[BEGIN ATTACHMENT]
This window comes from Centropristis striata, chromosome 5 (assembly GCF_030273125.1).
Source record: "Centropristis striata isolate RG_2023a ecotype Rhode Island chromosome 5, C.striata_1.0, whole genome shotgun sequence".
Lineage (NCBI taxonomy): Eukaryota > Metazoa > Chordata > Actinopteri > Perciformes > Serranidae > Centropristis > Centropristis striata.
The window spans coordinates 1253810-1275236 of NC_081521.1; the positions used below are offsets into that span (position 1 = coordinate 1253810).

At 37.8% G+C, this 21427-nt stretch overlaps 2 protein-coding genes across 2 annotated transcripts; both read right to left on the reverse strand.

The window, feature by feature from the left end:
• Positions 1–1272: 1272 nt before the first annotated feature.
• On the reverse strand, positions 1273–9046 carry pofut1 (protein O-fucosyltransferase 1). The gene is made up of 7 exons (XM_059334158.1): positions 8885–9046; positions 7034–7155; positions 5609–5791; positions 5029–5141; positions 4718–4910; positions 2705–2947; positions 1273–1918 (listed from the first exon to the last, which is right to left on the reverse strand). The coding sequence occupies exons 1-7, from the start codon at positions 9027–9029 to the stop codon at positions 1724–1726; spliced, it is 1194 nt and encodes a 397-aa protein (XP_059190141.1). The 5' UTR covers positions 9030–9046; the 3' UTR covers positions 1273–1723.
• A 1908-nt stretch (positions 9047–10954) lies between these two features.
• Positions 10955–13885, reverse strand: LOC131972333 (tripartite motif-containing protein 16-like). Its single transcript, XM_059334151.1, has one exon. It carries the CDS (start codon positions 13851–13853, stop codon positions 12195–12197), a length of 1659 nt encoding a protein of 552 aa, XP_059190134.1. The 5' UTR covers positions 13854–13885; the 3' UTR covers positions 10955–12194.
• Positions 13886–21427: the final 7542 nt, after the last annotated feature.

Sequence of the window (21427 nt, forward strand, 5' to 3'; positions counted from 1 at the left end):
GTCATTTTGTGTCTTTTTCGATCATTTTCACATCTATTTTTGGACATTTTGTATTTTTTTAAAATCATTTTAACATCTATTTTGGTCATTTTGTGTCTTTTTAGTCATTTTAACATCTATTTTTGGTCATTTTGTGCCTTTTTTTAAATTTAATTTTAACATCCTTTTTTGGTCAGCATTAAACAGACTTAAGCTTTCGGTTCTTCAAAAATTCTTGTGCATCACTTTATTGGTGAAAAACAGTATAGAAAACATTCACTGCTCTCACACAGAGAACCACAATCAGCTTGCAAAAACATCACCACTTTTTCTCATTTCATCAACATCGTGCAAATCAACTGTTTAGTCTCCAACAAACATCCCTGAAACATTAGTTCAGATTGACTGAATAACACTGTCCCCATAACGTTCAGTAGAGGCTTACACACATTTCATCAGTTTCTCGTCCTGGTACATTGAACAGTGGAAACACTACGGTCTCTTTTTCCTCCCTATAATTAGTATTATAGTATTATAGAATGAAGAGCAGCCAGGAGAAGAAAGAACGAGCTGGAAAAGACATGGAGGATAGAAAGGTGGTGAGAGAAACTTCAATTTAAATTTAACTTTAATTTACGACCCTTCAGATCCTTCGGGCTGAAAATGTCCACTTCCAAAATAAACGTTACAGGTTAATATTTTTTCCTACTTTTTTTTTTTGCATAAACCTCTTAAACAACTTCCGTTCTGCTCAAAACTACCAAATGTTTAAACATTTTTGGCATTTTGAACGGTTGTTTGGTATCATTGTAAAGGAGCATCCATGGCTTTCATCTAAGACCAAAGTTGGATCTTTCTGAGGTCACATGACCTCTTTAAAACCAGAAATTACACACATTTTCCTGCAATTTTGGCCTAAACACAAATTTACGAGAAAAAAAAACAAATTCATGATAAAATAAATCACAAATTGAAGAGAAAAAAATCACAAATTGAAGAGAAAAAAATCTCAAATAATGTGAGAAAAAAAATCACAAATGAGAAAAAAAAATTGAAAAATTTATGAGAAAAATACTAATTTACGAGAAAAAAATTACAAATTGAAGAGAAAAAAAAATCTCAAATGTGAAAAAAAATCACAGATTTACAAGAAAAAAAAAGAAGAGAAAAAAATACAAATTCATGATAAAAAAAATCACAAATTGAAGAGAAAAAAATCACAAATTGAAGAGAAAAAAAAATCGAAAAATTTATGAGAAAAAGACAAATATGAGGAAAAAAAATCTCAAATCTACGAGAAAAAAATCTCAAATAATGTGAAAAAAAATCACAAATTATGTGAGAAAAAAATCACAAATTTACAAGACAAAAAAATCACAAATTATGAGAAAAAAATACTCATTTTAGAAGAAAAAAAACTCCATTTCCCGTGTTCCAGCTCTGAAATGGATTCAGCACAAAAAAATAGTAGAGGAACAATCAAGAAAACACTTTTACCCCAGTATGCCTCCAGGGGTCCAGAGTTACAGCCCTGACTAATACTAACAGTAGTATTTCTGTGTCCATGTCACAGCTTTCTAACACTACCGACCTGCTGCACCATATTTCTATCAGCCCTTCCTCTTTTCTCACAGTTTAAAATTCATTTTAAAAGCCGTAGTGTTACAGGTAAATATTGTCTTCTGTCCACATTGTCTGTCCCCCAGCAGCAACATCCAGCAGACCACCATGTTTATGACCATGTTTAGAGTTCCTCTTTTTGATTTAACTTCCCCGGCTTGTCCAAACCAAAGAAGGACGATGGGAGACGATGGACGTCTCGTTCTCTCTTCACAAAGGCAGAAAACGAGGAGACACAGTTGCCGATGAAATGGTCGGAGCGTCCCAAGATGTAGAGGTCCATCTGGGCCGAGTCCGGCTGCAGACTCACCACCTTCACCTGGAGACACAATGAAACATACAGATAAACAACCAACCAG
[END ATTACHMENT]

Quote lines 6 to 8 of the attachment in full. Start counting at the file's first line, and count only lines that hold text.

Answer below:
The window, feature by feature from the left end:
• Positions 1–1272: 1272 nt before the first annotated feature.
• On the reverse strand, positions 1273–9046 carry pofut1 (protein O-fucosyltransferase 1). The gene is made up of 7 exons (XM_059334158.1): positions 8885–9046; positions 7034–7155; positions 5609–5791; positions 5029–5141; positions 4718–4910; positions 2705–2947; positions 1273–1918 (listed from the first exon to the last, which is right to left on the reverse strand). The coding sequence occupies exons 1-7, from the start codon at positions 9027–9029 to the stop codon at positions 1724–1726; spliced, it is 1194 nt and encodes a 397-aa protein (XP_059190141.1). The 5' UTR covers positions 9030–9046; the 3' UTR covers positions 1273–1723.